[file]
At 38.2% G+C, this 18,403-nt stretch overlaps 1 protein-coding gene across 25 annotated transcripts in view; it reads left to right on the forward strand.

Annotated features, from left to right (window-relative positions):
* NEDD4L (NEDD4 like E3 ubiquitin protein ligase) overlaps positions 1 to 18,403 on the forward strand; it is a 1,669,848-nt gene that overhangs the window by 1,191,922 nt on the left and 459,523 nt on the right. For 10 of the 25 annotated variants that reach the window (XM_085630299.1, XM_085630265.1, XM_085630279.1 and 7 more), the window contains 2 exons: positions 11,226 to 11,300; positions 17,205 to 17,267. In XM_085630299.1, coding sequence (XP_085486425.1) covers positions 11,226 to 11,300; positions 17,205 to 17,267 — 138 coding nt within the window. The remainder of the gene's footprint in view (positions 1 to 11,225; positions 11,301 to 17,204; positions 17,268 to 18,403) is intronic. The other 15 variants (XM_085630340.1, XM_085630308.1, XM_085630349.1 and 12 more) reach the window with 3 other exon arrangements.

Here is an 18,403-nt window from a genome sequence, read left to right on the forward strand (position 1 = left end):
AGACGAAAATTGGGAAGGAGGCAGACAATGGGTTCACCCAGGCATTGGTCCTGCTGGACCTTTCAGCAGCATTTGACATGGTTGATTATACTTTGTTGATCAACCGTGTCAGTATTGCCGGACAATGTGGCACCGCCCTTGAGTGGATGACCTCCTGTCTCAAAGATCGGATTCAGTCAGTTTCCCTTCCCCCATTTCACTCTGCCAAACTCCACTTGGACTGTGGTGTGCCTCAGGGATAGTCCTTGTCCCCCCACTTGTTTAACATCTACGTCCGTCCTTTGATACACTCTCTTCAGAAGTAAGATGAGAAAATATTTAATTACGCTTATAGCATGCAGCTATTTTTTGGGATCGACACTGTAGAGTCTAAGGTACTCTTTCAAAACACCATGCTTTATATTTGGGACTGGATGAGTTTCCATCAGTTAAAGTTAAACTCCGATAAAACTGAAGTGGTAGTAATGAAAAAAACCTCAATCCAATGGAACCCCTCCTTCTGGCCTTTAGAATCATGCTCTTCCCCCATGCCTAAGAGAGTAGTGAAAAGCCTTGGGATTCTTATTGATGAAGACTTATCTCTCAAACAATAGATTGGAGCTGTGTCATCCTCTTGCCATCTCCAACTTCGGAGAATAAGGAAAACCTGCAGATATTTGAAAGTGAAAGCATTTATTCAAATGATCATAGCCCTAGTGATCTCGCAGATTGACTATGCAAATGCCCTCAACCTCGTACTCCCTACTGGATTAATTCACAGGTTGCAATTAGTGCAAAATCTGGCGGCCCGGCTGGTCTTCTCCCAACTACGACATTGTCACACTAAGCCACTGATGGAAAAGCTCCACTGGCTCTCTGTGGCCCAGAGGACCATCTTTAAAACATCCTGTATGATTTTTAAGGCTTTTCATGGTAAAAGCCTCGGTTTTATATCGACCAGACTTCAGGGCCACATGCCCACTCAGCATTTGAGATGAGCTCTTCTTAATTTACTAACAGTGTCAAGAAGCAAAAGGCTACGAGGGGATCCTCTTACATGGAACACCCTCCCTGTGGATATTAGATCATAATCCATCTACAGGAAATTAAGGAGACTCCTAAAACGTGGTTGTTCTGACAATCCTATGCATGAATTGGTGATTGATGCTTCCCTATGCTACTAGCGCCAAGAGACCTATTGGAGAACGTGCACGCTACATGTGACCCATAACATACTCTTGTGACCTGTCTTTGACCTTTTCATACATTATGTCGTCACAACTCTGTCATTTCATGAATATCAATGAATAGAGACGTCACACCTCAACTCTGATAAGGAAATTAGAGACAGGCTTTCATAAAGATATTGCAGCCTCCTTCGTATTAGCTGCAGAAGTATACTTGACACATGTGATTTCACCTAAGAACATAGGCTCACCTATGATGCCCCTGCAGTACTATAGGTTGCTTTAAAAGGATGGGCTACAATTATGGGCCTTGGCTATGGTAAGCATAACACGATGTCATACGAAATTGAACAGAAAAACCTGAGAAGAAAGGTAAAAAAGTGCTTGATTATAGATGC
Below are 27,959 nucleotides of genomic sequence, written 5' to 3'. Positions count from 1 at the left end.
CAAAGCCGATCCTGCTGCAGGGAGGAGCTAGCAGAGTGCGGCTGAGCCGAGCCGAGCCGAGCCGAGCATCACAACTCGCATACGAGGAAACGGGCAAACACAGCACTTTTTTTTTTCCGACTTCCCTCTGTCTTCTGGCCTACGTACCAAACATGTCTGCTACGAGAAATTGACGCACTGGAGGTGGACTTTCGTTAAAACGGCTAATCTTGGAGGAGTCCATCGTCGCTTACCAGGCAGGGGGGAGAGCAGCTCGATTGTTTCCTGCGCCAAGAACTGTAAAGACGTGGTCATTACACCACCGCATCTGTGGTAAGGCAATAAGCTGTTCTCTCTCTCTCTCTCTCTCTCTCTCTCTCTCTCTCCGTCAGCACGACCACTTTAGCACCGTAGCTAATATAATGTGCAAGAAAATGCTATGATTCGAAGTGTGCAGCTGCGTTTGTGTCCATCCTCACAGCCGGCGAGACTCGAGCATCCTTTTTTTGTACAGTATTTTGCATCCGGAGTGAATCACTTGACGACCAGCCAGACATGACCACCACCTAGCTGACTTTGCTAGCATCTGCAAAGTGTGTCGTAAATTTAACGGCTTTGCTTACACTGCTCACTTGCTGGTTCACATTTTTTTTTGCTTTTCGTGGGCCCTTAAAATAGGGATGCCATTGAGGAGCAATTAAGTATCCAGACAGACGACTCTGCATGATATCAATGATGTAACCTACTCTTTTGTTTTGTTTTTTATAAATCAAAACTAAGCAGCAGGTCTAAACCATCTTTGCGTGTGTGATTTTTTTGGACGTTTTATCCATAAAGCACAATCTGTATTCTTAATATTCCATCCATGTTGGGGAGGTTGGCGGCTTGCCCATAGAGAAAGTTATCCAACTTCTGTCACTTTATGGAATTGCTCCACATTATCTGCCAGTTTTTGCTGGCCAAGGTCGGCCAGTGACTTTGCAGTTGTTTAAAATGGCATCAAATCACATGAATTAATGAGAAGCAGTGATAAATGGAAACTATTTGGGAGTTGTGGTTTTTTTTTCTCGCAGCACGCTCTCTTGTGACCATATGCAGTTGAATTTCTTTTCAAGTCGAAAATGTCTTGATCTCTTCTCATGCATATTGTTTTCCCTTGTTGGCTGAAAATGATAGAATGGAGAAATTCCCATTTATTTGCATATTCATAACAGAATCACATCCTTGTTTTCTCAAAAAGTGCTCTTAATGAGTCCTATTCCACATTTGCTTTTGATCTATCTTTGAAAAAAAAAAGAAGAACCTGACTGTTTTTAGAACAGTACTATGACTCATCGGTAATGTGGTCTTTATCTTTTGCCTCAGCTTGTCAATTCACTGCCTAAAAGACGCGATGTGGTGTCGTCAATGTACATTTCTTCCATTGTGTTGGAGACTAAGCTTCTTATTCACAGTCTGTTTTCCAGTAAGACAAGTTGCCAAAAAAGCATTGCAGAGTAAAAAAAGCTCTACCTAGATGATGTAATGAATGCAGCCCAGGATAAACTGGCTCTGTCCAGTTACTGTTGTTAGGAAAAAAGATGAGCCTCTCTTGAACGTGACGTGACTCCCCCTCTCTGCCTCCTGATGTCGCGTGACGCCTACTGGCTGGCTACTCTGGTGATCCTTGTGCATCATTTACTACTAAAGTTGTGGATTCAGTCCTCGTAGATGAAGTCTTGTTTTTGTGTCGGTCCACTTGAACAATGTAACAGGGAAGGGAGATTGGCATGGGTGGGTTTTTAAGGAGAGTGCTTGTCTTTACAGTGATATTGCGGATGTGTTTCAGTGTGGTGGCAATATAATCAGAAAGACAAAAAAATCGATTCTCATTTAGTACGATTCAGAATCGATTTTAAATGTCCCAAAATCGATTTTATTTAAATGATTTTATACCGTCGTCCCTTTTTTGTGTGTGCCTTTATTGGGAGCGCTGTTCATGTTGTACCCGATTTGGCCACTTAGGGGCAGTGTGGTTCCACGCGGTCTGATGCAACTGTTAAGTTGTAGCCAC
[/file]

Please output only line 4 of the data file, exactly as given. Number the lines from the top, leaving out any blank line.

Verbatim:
Here is an 18,403-nt window from a genome sequence, read left to right on the forward strand (position 1 = left end):